If the book does anything, I believe it shows, first of all, the deep kinship that bonds the United States of America to the country of France. It also reminds me that, though world history is vast and complicated, for all intents and purposes, the modern world revolved around Paris for much of the 19th century…artistically, technologically, medically, politically. Perhaps our postmodern ethos has made us so intent on telling the "forgotten" stories of history (a moral duty, no doubt) that we've almost lost the ability to discern the "pivotal" stories that have shaped not just the contemporary moment but the trajectories of decades and even centuries to come. There are "centers" to world events (assuredly not all Western European or North American), and McCullough's thoughtful portrayal has me considering where such influence might be found today. That is the ultimate power of good history: to recall the past in such a way as to reshape our comprehension of the present. And that is precisely what David McCullough's work unfailingly does. ( )
  Jared_Runck | Jan 12, 2019 |
Easy to digest, bland history. No firecrackers tossed. No bombs thrown. Just earnest, unsophisticated Americans in Paris in the 1800s. No dancing. Some fooling around. Medical School. Art School. Just hanging. And the French were friendly back then--so says McCullough. ( )
  kerns222 | May 25, 2018 |
I love David McCullough. You can feel his passion for history when reading his works. This book looks at the American presence in Paris during the 19th century. It focuses on the artists, writers, and a cast characters from inventors, to musicians, to politicians. As background, the history of Paris throughout the 19th century is discussed, but the focus always returned to the Americans living there. I think the reason this book is not rated higher by most people (myself included) is that it looks at too many people over too great a time span. It is difficult to follow at times as many of the people discussed are not well known. Another issue is that for someone not used to reading about art history, is it not easy to follow the discussions on art technique and why some art was more appreciated than others. I feel like I learned a lot and would recommend it to people who either love McCullough or this type of history. ( )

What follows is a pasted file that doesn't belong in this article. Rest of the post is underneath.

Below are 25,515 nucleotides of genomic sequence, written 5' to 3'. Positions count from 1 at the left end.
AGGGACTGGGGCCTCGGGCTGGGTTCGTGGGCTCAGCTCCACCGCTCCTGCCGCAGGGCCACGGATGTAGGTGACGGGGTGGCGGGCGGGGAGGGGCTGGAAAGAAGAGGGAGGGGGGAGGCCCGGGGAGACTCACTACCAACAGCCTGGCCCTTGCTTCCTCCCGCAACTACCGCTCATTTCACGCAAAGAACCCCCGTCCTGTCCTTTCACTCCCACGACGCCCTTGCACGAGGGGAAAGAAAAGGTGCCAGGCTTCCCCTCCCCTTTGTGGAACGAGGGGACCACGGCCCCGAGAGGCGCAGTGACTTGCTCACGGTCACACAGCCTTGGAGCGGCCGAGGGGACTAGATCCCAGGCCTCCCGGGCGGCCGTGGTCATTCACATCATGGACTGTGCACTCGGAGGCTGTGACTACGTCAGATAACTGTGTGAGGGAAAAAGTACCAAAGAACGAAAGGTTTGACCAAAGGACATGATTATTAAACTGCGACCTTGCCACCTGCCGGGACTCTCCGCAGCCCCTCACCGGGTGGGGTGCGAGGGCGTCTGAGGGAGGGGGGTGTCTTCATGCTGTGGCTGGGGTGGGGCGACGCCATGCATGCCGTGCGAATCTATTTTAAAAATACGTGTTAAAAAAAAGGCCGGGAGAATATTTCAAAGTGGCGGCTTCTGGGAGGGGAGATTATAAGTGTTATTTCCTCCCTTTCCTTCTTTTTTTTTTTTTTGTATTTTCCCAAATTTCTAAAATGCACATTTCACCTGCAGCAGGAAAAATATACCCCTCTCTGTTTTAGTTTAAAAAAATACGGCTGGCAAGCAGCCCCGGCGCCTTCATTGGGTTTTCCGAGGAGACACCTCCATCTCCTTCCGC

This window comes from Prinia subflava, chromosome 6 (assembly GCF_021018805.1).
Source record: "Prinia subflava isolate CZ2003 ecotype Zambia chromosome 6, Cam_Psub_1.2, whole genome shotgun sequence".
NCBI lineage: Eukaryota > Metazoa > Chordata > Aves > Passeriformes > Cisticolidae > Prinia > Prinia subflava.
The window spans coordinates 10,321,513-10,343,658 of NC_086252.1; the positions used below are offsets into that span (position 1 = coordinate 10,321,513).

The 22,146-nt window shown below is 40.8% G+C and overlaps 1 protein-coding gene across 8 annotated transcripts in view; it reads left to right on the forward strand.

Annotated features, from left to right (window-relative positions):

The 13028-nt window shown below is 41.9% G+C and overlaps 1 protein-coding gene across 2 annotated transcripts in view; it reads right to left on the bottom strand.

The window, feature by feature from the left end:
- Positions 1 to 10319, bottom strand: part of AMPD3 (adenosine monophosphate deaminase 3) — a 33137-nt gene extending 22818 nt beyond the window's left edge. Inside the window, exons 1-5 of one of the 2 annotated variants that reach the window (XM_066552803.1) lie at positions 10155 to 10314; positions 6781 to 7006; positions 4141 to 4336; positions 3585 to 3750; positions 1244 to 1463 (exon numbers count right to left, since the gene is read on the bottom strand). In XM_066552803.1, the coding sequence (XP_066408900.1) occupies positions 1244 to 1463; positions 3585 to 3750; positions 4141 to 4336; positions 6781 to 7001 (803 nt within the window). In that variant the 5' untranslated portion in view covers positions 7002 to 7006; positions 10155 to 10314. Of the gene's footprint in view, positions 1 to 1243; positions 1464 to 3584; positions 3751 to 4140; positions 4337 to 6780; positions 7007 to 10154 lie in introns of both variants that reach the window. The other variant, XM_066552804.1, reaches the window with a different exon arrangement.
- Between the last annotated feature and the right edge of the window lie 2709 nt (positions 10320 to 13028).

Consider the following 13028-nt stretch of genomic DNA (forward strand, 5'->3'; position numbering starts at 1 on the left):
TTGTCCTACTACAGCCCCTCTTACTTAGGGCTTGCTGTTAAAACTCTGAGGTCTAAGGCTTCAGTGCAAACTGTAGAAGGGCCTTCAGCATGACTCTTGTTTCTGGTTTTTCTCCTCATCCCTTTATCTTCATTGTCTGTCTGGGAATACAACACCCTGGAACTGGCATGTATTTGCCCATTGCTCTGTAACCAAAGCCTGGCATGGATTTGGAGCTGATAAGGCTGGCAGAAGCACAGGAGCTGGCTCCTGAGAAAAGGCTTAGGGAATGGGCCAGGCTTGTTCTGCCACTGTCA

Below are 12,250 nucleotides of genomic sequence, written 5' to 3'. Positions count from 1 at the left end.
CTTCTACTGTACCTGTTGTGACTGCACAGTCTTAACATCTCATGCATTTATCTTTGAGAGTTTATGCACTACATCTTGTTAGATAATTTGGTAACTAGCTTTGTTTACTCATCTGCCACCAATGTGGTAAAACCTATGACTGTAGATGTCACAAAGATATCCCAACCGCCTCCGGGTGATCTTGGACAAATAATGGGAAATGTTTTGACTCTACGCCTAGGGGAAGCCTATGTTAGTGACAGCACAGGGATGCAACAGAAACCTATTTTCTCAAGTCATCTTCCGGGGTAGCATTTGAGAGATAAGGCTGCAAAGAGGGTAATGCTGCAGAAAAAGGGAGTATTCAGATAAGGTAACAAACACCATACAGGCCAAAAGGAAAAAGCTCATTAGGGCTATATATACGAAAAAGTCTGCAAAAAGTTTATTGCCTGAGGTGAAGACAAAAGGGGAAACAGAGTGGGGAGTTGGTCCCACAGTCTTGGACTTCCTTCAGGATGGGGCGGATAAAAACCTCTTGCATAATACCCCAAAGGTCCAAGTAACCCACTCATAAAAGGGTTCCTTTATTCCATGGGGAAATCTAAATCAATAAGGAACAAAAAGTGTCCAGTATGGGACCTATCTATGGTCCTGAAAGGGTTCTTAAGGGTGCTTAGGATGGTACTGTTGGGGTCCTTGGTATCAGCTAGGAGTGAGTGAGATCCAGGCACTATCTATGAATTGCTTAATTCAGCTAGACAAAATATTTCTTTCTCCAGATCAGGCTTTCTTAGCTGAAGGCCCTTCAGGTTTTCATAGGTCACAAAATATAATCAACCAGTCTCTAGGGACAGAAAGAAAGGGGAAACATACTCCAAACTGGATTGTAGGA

msaucier818 | Apr 9, 2018 |
  katbook | Oct 25, 2017 |
Showing 1-5 of 62 (next | show all)
Unlike the heroes of the American Revolution, whose experiences Mr. McCullough has already addressed so well, these travelers did not necessarily have diplomatic business in France. They had sights to see, minds to broaden, effusions to emit (“My mind was smitten with a feeling of sublimity almost too intense for mortality,” gushed Emma Willard, who would eventually found her eponymous school in upstate New York) and journals to fill with ecstatic observations about the Louvre, the cuisine and the weather. In trying to establish this as a raison d’être for the book, Mr. McCullough writes that “not all pioneers went west.” He provides a slogan worthy of a movie poster: “At home it was known as the Old World. To them it was all new.” But Mr. McCullough is hard-pressed to sustain the idea of a unified “them” at the heart of his book. So he is forced to make awkward juxtapositions and segues among people who did not cross the Atlantic at the same time (though “everyone knew the perils of the sea”), did not live a shared narrative and did not share all that much common ground. He ends up delivering the kinds of space-filling observations that might not even pass muster in a high-school history paper. This is not the side of Mr. McCullough that has made him a national treasure.

» Add other authors (1 possible)

Author nameRoleType of authorWork?Status
David McCulloughprimary authorall editionscalculated
Hill, AmyDesignersecondary authorall editionsconfirmed
Herrmann, EdwardNarratorsecondary authorsome editionsconfirmed
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For we constantly deal with practical problems, with moulders, contractors, derricks, stonement, trucks, rubbish, plasterers, and what-not-else, all the while trying to soar into the blue.- Augustus Saint-Gaudens
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They spoke of it then as the dream of a lifetime, and for many, for all the difficulties and setbacks encountered, it was to be one of the best times ever.